Rotational grazing

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BFE

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I have picked up a new pasture for next year. It's divided into basically four sections that can be grazed separately, two larger of equal size and two smaller of equal size. I assume the two larger would last for 3-4 weeks apiece, the smaller two 1-2 weeks. This would give a minimum of two months rest for each section. It's mostly fescue. It would be hard to divide any farther due to water supply.

Those of you that rotational graze, what do you think of this setup? My experience with the method is very limited. Any thoughts or suggestions?
 

ddd75

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about 20 days rest is all you really want for your area i'd say
 

Texasmark

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Totally agree on rotation. I used hot wires for perimeter and gates (which were easily moved) when it was time to move the bovines.
 
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BFE

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kenny thomas":1a644i8d said:
Any rest will help but if you can somehow use poly wire and get the move down to a week it will respond even better.
All but one I could strip graze moving away from the water, but the lay of the land and water sources make it to where I can't rotate them off completely. Would a combination strip/rotational work well on those areas or would it not gain me anything?
 

kenny thomas

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Anything that reduces the area available will make them utilize it more. Wide open they might get 50%. Rotating them might get 70%. Tight strips might get 80%. Start with what's easiest for you and work from there.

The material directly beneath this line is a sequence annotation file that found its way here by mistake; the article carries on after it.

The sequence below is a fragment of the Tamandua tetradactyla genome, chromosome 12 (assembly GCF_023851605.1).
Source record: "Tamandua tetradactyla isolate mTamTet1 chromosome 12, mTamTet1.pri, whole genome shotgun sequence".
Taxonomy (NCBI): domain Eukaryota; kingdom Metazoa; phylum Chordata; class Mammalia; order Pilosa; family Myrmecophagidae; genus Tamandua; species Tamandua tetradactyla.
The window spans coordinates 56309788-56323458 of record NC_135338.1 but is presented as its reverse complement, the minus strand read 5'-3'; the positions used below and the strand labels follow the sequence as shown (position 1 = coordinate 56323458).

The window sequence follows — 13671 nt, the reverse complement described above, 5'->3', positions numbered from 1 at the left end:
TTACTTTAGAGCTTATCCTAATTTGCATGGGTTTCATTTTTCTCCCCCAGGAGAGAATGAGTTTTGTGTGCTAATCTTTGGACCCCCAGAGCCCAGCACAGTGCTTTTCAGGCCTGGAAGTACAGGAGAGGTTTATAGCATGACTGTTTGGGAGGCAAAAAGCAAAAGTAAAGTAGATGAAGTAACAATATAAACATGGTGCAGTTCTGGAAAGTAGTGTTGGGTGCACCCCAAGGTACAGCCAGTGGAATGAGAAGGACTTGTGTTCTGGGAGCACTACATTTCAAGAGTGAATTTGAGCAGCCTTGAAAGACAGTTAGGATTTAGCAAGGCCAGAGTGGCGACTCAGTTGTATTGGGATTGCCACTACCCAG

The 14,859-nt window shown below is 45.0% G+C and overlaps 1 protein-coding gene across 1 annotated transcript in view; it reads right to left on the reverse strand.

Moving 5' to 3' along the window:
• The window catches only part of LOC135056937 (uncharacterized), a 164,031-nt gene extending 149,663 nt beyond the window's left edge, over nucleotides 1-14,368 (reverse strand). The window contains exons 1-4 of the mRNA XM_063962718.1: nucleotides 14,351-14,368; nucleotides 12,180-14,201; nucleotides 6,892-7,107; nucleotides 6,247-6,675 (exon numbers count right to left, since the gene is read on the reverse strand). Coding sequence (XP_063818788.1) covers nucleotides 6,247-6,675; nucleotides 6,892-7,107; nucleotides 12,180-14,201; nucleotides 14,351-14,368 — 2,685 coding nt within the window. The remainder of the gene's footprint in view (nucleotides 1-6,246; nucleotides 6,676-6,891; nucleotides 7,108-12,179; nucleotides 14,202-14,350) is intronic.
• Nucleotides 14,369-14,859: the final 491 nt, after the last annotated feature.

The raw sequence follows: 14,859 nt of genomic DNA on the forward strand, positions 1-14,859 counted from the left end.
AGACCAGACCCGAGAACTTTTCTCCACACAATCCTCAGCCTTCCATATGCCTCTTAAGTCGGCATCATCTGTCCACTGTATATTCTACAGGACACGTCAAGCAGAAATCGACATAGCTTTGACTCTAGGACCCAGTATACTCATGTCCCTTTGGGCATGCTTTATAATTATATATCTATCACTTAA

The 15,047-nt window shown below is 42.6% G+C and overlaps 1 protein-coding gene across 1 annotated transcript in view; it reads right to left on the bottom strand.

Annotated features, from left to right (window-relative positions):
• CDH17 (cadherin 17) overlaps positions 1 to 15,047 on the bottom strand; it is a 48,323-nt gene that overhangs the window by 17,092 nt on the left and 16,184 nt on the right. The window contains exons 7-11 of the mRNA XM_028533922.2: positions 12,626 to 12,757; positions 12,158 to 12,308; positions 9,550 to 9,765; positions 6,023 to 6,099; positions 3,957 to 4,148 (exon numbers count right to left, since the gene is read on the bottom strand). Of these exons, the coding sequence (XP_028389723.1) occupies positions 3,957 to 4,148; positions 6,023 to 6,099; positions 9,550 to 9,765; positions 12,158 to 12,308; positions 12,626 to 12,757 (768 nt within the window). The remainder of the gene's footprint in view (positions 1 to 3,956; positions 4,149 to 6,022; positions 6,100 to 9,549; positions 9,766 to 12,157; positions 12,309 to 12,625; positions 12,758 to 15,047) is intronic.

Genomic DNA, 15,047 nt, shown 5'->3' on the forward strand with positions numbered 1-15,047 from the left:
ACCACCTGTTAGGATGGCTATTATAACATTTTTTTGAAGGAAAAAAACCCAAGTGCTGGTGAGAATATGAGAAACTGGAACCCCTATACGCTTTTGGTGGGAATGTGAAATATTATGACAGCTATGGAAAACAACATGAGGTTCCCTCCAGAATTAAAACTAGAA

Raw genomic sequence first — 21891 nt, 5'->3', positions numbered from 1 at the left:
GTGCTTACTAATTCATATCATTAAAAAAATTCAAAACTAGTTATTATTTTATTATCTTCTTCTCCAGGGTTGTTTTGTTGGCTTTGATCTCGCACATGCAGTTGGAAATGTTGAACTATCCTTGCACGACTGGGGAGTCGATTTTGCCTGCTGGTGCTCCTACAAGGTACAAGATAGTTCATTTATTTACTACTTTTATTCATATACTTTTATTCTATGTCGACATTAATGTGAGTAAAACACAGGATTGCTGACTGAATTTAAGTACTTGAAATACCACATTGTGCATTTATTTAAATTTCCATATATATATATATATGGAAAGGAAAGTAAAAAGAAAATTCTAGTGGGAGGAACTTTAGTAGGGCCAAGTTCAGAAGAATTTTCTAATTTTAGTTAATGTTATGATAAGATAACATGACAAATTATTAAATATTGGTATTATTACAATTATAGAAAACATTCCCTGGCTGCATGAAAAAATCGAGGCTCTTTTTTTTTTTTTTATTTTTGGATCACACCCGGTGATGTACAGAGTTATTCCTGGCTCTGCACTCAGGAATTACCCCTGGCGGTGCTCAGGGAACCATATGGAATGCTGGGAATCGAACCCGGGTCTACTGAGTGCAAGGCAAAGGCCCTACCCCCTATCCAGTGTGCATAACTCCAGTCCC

wbvs58

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I have 7 paddocks I rotate around but only 3-4 days in each so only about 25 days before they are back again. I would like a longer spell but it seems to work well during the growing season with plant density building up as long as rain comes at the right interval and the paddocks aren't grazed to the ground.

Ken
 

tsellars

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@BFE Found this thread and wondering what you ending up doing on number of days in each, how much rest, advice, do's or don't's etc.

I have 2 10-12 acre fields and 2 that are 5-6 acres each, 3/4 fescue.
 
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BFE

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So far I just use it as a two pasture setup. Start them on the two smaller patches , then just go by what's out there. Been three weeks on the small ones, moving across the road tomorrow to the two bigger ones that are just one big one now. The hotwire the landowner had to section o the big one off into two, I took it out. Fought it for a year, it was a mess, two 17ga wires that I couldn't keep hot, multiflora rose grown up in it, deer run through it, etc. The plan is to put a single HT strand up to make the big one into two again, but time hasn't allowed that yet. I'll have to combat some brush to get it how I want it, and I've had other fencing projects going, so that one's on the back burner.

Given that, I haven't been able to rotate as intensively as I would like too yet, but any rest will be beneficial, especially in winter. Had a pasture that had briar thickets you could hide a truck in, had to have cows off from Nov-spring for deer season. Within a couple years the grass was so thick you couldn't hardly walk through it in late May.

Kenny or some of the others are more knowledgeable than me, but what you've described should work well. Go by the grass, graze half, leave half, you'll be happy with the results.
 

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